In this photo combo, from left to right, Mathew Miller, Jeffrey Fowle and Kenneth Bae, who are all Americans being detained in North Korea, speak to The Associated Press on Sept. 1, 2014 in Pyongyang, North Korea. (Wong Maye-E/AP)

North Korea gave foreign media access Monday to three detained Americans, who — watched by officials as they spoke — called for Washington to send a high-ranking representative to negotiate for their freedom.

Jeffrey Fowle and Mathew Miller said they expect to face trial within a month. But they said they do not know what the charges against them are. Kenneth Bae, who is serving a 15-year term, said his health has deteriorated at the labor camp where he works eight hours a day.

The three were allowed to speak briefly with the Associated Press here in the North Korean capital. They said the only solution to their predicament is for a U.S. representative to come to North Korea to make a direct appeal.

That has often been North Korea’s bargaining chip, with senior statesmen, including former president Bill Clinton, making trips to Pyongyang to secure the release of detainees.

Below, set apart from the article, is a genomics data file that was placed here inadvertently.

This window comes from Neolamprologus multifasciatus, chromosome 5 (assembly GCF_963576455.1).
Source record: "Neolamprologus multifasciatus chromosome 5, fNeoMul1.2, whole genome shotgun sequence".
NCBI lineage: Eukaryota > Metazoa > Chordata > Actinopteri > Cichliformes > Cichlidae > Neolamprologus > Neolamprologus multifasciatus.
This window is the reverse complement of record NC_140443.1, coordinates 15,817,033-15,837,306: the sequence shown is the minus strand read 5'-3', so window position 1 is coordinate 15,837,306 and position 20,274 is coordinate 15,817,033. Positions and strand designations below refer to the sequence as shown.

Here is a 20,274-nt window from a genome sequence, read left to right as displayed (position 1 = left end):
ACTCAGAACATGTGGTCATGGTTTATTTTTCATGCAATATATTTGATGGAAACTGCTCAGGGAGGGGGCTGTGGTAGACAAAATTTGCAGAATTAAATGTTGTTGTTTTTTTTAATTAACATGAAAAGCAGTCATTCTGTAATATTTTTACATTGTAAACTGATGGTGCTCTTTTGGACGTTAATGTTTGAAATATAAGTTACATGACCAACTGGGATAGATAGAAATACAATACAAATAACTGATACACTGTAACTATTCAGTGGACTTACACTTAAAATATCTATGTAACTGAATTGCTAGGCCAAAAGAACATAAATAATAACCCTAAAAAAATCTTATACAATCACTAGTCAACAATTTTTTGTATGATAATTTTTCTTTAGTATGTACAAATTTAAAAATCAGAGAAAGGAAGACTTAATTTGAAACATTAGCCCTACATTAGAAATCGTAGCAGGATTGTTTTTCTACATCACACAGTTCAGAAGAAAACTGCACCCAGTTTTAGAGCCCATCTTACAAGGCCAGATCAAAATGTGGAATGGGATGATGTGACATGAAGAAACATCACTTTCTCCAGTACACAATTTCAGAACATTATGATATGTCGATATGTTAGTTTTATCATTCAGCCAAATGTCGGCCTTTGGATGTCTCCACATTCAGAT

North Korea says Fowle and Miller committed hostile acts that violated their status as tourists. It has said authorities are preparing to take them to trial.

In Washington, National Security Council spokesman Patrick Ventrell said, “Securing the release of U.S. citizens is a top priority and we have followed these cases closely in the White House. We continue to do all we can to secure their earliest possible release.”

Fowle, 56, arrived in North Korea on April 29. He is suspected of leaving a Bible in a nightclub in the city of Chongjin. Christian proselytizing is a crime in North Korea.

North Korea says Miller, 24, entered the country on April 10 on a tourist visa but tore it up at the airport and shouted that he wanted to seek asylum. Miller refused to comment on whether he was seeking asylum.

Bae, a 46-year-old Korean American missionary, has been held since November 2012, accused of evangelizing and attempting to topple the government. His family has said he has diabetes, an enlarged heart, liver problems and back pain.

Bae said he did not realize before his trial that he was violating North Korean law, but he did not give details.